Ginger Kramer proposes a radical new way to build the business you really want

The idea hit Ginger Kramer on New Year's Eve 1999. The successful caterer and event producer, founder of the former Coast Special Events and Catering in San Jose, Calif., wanted to redirect what services her company provided and what clients it served. So she took a radical step, signing away her facilities and equipment - and to two of her competitors, no less. And she thinks other businesses might start doing just as she has done.

Special Events Magazine: What prompted you to reconfigure your company?

Ginger Kramer: Our company's growth theme for 2000 was based on mergers and acquisitions. They are happening so frequently now. Consolidation will be another key factor. We took a serious look at consolidating our efforts, our employees and our experience. It applies to our clients as well. The point is not gathering all the clients you can, but being all you can be for your clients. We said goodbye to clients we were frequent with but not profitable with.

Q: How did you transform your company?

A: We eliminated the hands-on food and beverage side. We acquired - and left independent at the same time - two other caterers, our two best competitors. We all came together, sorted out our warehouse, and each person took what they needed to build their business even better. One company, Something Special, took over the lease on our 7,200-square-foot commissary. The other, Catered Too, obtained our inventory of off-premise cooking and serving equipment, including the mobile kitchen. The value of our inventory was well over $300,000.

Q: But what did you get in return?

A: We settled all finances through the catering business we gave them throughout the year. Everybody won.

Q: That sounds incredible. How did that happen?

A: Our time is better spent making sales calls. We launched ourselves into sales and marketing. And the two caterers have added over $500,000 collectively last year alone to their book of business.

Q: What does the new version of Coast do?

A: Coast Special Event Architects offers strategy, design, logistics and management with results. I now have more time to sell what is happening in the industry. I can keep pace with the speed at which new products are coming on in the market.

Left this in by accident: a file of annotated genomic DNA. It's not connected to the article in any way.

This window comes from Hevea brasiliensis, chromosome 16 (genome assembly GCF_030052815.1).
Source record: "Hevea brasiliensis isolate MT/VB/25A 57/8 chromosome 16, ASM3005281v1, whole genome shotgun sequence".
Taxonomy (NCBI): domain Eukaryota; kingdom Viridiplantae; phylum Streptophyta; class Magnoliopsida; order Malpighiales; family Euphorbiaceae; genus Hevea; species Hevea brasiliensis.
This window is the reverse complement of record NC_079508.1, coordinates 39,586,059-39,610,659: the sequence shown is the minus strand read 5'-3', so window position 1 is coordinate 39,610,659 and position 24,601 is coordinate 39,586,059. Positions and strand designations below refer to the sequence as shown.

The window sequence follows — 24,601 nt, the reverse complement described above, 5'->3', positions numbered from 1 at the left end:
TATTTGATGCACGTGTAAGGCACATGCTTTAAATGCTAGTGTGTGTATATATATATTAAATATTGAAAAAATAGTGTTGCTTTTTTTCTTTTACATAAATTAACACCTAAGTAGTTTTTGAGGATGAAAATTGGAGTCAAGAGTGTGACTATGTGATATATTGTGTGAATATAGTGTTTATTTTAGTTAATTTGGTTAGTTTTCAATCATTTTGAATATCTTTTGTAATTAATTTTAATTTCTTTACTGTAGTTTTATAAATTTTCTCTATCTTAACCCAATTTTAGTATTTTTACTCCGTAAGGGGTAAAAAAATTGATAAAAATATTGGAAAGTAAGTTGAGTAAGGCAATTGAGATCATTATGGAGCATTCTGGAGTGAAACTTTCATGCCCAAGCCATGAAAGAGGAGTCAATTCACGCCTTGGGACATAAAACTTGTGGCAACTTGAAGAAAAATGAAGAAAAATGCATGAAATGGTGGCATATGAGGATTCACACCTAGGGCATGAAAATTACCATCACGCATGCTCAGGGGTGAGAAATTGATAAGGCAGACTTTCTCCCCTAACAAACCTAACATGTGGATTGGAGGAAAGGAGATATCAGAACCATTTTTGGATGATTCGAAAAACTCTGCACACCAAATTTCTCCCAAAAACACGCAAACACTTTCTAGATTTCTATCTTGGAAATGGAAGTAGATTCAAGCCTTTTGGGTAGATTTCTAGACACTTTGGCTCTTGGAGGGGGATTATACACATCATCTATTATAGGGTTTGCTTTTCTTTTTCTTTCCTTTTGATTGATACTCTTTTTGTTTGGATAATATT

The design side of the business has really come alive. But we don't inventory decor or design items. We consolidated our offices. We offer clients more, but we outsource; that is key.

Q: Has your client base changed since your reorganization?

A: On the mega-productions, it has truly become an international effort. I've been to London five times in the past year as well as South Africa, Spain and France.

Some business segments have been in retreat. But when you're in the hospitality industry, you're not prohibited from serving anybody. At any one time, some industries excel and others retreat. We strategize where we're going next. Right now, leading companies are pharmaceuticals, and that's where marketing efforts should be turned. Now we can research a market segment and put our literature in their hands within two days; we have the time for that now. We're in control.

Q: How has your employee base changed?

A: We now have people from the hotel industry, who process food and beverage and event orders more quickly. In the event business, you have to be up to speed with documents and computers. It's a different skill set from culinary operations.

Q: How can other special event and catering companies reconfigure their operations to eliminate some services and focus on others?

A: Look at the mergers and acquisitions process, even if it isn't a financial transaction. Start a partnership.

This is a new way to look at how to expand. You don't have to exit from the industry. You can realign yourself to where you would like to be.

Kramer is president of San Jose, Calif.-based Coast Special Event Architects and a member of the Special Events Magazine Advisory Board. She can be reached at 408/244-9700 or via e-mail at mail@eventblueprint.com.